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The Madness Project — Chapter 1


Prince Tarik — Age 5

I’d never ridden a train before, and I’d never seen the sea. In the summer when I was five, the great steam beast carried Mother and Father and me to the port city of Ridgemark to see the newest ship in Father’s fleet. All around us, sailors and officers in great big hats and brass studded coats swarmed the docks, their shouts carrying over the creak of ropes and the cry of gulls. The wood planks stank of salt and fish, and men with mops and brooms scrubbed and scrubbed, but they couldn’t drive away the smell.

My nanny sniffed, pressing a lace kerchief to her nose until she saw that my mother didn’t bother. We stood side by side watching the endless blue sea, dazzling under a warmer sun than we ever saw in Brinmark. I fidgeted and craned my neck, trying to see the little tug boats and the seabirds that swooped at the trawlers’ decks. Finally Nana relented and led me along the quay wall. I wanted to walk on top of the low stones, but my guard Zagger would never let me—or even if he did, Nana would surely kill him. He stayed a few steps behind me, tall and silent in his long black trencher, grumbling every time I stepped too close to the wall.

“Do you see that, Your Highness?” Nana asked, nodding toward the dock. “That’s the new steamship.”

I frowned up at the huge ship looming in its berth, a floating blue and white fortress so big it made its own clouds.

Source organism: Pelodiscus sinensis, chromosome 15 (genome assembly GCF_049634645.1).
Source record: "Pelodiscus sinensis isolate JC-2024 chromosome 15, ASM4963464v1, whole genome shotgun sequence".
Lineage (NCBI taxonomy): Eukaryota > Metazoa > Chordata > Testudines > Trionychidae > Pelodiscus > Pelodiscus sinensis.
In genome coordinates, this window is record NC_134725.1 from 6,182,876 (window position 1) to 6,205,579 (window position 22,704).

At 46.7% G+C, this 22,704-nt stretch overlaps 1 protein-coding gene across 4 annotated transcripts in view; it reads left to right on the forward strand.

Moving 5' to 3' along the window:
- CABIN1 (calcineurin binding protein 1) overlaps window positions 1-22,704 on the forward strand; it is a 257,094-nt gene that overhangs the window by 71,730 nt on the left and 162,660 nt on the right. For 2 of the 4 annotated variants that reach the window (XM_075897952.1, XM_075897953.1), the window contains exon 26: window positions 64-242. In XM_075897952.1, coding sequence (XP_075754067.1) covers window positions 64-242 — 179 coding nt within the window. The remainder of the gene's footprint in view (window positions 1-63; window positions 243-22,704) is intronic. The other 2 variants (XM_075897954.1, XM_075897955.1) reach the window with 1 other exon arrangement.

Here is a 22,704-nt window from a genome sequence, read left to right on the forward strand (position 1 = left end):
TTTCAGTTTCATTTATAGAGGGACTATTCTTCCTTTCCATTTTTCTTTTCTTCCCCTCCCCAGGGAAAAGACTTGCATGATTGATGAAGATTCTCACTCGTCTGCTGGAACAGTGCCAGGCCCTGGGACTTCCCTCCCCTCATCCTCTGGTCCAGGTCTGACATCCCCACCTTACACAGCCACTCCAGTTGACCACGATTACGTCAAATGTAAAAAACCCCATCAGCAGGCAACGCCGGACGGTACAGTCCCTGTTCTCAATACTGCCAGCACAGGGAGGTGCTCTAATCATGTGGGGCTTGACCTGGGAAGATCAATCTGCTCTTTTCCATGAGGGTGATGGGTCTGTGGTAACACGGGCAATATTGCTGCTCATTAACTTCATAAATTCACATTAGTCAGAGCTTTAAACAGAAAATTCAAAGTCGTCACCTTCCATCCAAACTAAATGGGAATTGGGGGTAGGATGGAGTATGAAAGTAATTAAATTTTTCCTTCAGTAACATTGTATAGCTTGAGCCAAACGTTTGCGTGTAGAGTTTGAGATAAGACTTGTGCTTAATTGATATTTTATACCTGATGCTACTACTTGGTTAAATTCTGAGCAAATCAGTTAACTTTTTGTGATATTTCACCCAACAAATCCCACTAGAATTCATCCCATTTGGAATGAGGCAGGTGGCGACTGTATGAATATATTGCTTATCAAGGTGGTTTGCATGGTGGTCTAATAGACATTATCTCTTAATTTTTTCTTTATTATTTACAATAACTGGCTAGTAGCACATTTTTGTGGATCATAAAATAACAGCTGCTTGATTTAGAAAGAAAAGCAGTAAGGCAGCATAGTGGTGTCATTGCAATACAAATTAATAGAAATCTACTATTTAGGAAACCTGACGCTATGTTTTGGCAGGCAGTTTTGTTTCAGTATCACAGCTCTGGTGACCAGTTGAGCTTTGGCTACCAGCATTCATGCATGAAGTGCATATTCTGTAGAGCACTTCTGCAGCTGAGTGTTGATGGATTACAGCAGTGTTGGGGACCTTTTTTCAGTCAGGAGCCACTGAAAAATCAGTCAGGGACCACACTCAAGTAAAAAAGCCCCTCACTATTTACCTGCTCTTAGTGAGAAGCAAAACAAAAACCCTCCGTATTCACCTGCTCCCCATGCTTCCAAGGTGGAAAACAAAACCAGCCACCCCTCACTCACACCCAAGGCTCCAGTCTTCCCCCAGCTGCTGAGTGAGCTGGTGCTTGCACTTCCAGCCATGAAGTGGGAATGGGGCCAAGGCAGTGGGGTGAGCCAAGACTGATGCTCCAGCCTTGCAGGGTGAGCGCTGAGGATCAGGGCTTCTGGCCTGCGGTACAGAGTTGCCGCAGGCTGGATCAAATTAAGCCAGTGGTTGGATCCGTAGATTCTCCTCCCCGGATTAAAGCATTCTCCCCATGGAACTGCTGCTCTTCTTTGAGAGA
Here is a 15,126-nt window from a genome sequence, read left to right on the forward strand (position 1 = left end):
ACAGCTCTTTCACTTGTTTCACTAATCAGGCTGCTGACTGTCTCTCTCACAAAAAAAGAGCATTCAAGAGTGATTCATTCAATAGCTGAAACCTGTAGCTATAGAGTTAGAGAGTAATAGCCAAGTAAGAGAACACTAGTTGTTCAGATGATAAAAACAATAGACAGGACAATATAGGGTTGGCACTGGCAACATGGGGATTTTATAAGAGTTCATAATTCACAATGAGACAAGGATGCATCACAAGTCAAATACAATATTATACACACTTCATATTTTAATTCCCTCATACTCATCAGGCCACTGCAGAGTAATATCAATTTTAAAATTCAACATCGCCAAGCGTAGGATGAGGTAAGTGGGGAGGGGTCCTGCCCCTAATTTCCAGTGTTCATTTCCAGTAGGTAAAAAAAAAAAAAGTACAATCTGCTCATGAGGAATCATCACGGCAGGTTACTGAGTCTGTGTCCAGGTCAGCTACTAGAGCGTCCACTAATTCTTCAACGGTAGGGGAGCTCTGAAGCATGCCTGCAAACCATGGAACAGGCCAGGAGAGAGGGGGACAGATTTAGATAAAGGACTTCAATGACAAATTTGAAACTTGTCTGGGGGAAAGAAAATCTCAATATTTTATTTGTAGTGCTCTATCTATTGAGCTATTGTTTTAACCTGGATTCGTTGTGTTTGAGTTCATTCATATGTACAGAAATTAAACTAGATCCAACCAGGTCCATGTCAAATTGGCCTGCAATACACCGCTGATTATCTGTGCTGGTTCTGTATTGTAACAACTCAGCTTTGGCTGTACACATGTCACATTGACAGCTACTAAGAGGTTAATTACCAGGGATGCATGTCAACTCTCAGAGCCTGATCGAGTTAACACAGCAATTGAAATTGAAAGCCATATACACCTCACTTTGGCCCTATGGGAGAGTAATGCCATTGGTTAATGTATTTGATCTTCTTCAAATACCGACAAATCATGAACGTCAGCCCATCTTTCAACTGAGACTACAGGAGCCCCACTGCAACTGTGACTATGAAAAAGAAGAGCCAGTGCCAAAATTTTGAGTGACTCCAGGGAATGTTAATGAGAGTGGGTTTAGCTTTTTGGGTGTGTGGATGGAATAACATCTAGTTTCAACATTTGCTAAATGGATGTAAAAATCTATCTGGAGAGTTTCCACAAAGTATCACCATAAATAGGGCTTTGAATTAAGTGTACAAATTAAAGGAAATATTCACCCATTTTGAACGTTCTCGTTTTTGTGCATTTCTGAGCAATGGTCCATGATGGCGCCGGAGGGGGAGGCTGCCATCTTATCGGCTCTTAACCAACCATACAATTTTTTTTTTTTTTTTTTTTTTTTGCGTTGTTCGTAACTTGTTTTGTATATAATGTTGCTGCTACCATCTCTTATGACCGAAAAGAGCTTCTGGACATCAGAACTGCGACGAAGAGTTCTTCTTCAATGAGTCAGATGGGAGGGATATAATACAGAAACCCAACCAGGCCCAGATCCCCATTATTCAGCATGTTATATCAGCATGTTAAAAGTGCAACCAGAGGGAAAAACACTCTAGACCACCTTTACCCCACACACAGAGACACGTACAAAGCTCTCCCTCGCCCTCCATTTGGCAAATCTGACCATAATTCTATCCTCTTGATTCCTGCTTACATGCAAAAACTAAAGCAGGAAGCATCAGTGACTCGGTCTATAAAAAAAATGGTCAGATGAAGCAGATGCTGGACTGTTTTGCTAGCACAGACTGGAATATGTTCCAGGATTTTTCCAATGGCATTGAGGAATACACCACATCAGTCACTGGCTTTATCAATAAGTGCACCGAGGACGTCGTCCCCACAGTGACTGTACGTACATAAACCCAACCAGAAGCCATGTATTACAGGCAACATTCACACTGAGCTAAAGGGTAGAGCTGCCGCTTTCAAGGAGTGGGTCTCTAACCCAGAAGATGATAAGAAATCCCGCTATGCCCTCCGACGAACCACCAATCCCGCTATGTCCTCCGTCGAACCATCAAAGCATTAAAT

“What are those red tubes for?” I asked, and counted them off, one to five.

“Those are called funnels. It’s how the steam gets out of the engines.”

The cool wind sent the steam coiling toward us, smelling of burnt coal and paint. As we walked toward the huge ship, I watched the sailors hurrying around the wharf, some in loose green shirts and billowing pants, some in smart white Naval uniforms. I thought I looked just like the Navy sailors, in my crisp white shorts and shirt and blue-striped tie. A knot of them moved aside as we passed, tipping their hats to me. I tipped mine back until Nana rebuked me.

“A prince doesn’t tip his hat to the ratings,” she said.

“I think they’re swell.”

She clucked. “Delightful. Or possibly admirable. Not swell, Your Highness. That’s a vulgar word.”

“Admirable,” I mumbled, and thought it an ugly word.

I glanced back at Zagger and made a face. He grinned, until Nana turned and he blushed.  He towered over her, and I thought he must be as strong as twenty other men, but my nanny could make any man blush when she glared.

“Will they sail the ship?” I asked Nana.

I tried to tug out of her grip again, but her hand was a vice on my arm, the lace of her glove scratching my bare skin.

“Not today,” she said. Her mouth puckered in a little frown. “There’s a bad wind blowing.”

“What’s a bad wind? I thought the steamship didn’t need the wind,” I said, proud to remember what my best friend Griff’s father had told me. Griff’s father was the Defense Minister. That wasn’t as important as being the King, but I never told Griff that.